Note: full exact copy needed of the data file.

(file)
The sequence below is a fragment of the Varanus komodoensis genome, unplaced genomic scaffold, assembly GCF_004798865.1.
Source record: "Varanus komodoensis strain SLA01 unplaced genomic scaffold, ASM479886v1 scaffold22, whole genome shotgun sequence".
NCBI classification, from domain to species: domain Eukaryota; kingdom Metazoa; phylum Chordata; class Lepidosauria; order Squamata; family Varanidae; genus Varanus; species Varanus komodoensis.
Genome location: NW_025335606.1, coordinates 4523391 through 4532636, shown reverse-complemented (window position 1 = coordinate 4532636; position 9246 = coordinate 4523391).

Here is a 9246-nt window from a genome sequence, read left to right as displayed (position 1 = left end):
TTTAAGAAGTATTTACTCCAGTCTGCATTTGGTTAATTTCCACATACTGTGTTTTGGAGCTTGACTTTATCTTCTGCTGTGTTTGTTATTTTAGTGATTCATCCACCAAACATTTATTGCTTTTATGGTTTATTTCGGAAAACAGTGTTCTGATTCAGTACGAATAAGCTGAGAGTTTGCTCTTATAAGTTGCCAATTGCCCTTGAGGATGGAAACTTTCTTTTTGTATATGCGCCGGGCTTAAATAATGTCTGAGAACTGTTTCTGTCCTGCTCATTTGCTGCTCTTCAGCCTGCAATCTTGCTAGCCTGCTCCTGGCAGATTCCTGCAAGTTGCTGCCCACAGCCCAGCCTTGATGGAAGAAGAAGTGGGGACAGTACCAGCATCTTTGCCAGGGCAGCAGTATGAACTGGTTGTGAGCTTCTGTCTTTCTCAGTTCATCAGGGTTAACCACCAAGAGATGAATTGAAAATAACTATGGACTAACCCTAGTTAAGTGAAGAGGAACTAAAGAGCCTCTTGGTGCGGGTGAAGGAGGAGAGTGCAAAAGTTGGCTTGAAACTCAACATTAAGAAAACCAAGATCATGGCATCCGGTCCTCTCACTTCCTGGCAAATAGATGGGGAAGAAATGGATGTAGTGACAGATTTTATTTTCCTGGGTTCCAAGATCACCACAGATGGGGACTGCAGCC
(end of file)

The sequence below is a fragment of the Varanus komodoensis genome, unplaced genomic scaffold, assembly GCF_004798865.1.
Source record: "Varanus komodoensis strain SLA01 unplaced genomic scaffold, ASM479886v1 scaffold22, whole genome shotgun sequence".
NCBI classification, from domain to species: domain Eukaryota; kingdom Metazoa; phylum Chordata; class Lepidosauria; order Squamata; family Varanidae; genus Varanus; species Varanus komodoensis.
Genome location: NW_025335606.1, coordinates 4523391 through 4532636, shown reverse-complemented (window position 1 = coordinate 4532636; position 9246 = coordinate 4523391).

Here is a 9246-nt window from a genome sequence, read left to right as displayed (position 1 = left end):
TTTAAGAAGTATTTACTCCAGTCTGCATTTGGTTAATTTCCACATACTGTGTTTTGGAGCTTGACTTTATCTTCTGCTGTGTTTGTTATTTTAGTGATTCATCCACCAAACATTTATTGCTTTTATGGTTTATTTCGGAAAACAGTGTTCTGATTCAGTACGAATAAGCTGAGAGTTTGCTCTTATAAGTTGCCAATTGCCCTTGAGGATGGAAACTTTCTTTTTGTATATGCGCCGGGCTTAAATAATGTCTGAGAACTGTTTCTGTCCTGCTCATTTGCTGCTCTTCAGCCTGCAATCTTGCTAGCCTGCTCCTGGCAGATTCCTGCAAGTTGCTGCCCACAGCCCAGCCTTGATGGAAGAAGAAGTGGGGACAGTACCAGCATCTTTGCCAGGGCAGCAGTATGAACTGGTTGTGAGCTTCTGTCTTTCTCAGTTCATCAGGGTTAACCACCAAGAGATGAATTGAAAATAACTATGGACTAACCCTAGTTAAGTGAAGAGGAACTAAAGAGCCTCTTGGTGCGGGTGAAGGAGGAGAGTGCAAAAGTTGGCTTGAAACTCAACATTAAGAAAACCAAGATCATGGCATCCGGTCCTCTCACTTCCTGGCAAATAGATGGGGAAGAAATGGATGTAGTGACAGATTTTATTTTCCTGGGTTCCAAGATCACCACAGATGGGGACTGCAGCC